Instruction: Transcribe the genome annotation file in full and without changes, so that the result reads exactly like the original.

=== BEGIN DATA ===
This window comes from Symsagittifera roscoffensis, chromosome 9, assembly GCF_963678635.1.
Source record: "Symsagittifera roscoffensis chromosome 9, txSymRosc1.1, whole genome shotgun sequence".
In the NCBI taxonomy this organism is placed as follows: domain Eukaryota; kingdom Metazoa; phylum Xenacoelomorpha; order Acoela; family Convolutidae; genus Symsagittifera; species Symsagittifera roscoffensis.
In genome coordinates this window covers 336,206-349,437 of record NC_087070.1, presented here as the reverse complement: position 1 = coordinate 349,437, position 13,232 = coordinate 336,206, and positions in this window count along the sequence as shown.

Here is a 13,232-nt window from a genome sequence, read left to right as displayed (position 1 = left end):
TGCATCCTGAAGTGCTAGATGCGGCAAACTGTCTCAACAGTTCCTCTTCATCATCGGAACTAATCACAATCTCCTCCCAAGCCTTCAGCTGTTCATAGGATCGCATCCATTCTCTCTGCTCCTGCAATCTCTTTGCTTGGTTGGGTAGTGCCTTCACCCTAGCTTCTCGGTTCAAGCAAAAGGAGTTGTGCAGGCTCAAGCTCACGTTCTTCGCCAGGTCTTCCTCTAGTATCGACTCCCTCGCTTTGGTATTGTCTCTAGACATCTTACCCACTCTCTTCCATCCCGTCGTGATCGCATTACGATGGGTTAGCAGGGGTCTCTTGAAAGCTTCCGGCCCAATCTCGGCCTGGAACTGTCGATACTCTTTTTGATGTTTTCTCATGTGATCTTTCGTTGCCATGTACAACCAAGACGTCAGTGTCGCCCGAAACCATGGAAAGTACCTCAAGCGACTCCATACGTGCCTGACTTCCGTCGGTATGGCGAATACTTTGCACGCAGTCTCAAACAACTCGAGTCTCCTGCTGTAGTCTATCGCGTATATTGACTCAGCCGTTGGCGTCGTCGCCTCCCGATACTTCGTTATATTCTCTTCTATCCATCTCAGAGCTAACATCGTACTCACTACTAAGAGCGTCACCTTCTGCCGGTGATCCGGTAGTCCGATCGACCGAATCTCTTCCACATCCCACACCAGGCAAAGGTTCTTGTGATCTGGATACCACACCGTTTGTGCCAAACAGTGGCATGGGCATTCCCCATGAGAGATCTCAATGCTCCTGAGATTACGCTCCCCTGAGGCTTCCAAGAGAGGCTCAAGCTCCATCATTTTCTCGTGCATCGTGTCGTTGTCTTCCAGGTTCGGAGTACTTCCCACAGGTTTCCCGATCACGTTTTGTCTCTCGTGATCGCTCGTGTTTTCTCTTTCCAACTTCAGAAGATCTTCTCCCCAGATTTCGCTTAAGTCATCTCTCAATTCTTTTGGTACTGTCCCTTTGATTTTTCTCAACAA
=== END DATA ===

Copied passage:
This window comes from Symsagittifera roscoffensis, chromosome 9, assembly GCF_963678635.1.
Source record: "Symsagittifera roscoffensis chromosome 9, txSymRosc1.1, whole genome shotgun sequence".
In the NCBI taxonomy this organism is placed as follows: domain Eukaryota; kingdom Metazoa; phylum Xenacoelomorpha; order Acoela; family Convolutidae; genus Symsagittifera; species Symsagittifera roscoffensis.
In genome coordinates this window covers 336,206-349,437 of record NC_087070.1, presented here as the reverse complement: position 1 = coordinate 349,437, position 13,232 = coordinate 336,206, and positions in this window count along the sequence as shown.

Here is a 13,232-nt window from a genome sequence, read left to right as displayed (position 1 = left end):
TGCATCCTGAAGTGCTAGATGCGGCAAACTGTCTCAACAGTTCCTCTTCATCATCGGAACTAATCACAATCTCCTCCCAAGCCTTCAGCTGTTCATAGGATCGCATCCATTCTCTCTGCTCCTGCAATCTCTTTGCTTGGTTGGGTAGTGCCTTCACCCTAGCTTCTCGGTTCAAGCAAAAGGAGTTGTGCAGGCTCAAGCTCACGTTCTTCGCCAGGTCTTCCTCTAGTATCGACTCCCTCGCTTTGGTATTGTCTCTAGACATCTTACCCACTCTCTTCCATCCCGTCGTGATCGCATTACGATGGGTTAGCAGGGGTCTCTTGAAAGCTTCCGGCCCAATCTCGGCCTGGAACTGTCGATACTCTTTTTGATGTTTTCTCATGTGATCTTTCGTTGCCATGTACAACCAAGACGTCAGTGTCGCCCGAAACCATGGAAAGTACCTCAAGCGACTCCATACGTGCCTGACTTCCGTCGGTATGGCGAATACTTTGCACGCAGTCTCAAACAACTCGAGTCTCCTGCTGTAGTCTATCGCGTATATTGACTCAGCCGTTGGCGTCGTCGCCTCCCGATACTTCGTTATATTCTCTTCTATCCATCTCAGAGCTAACATCGTACTCACTACTAAGAGCGTCACCTTCTGCCGGTGATCCGGTAGTCCGATCGACCGAATCTCTTCCACATCCCACACCAGGCAAAGGTTCTTGTGATCTGGATACCACACCGTTTGTGCCAAACAGTGGCATGGGCATTCCCCATGAGAGATCTCAATGCTCCTGAGATTACGCTCCCCTGAGGCTTCCAAGAGAGGCTCAAGCTCCATCATTTTCTCGTGCATCGTGTCGTTGTCTTCCAGGTTCGGAGTACTTCCCACAGGTTTCCCGATCACGTTTTGTCTCTCGTGATCGCTCGTGTTTTCTCTTTCCAACTTCAGAAGATCTTCTCCCCAGATTTCGCTTAAGTCATCTCTCAATTCTTTTGGTACTGTCCCTTTGATTTTTCTCAACAA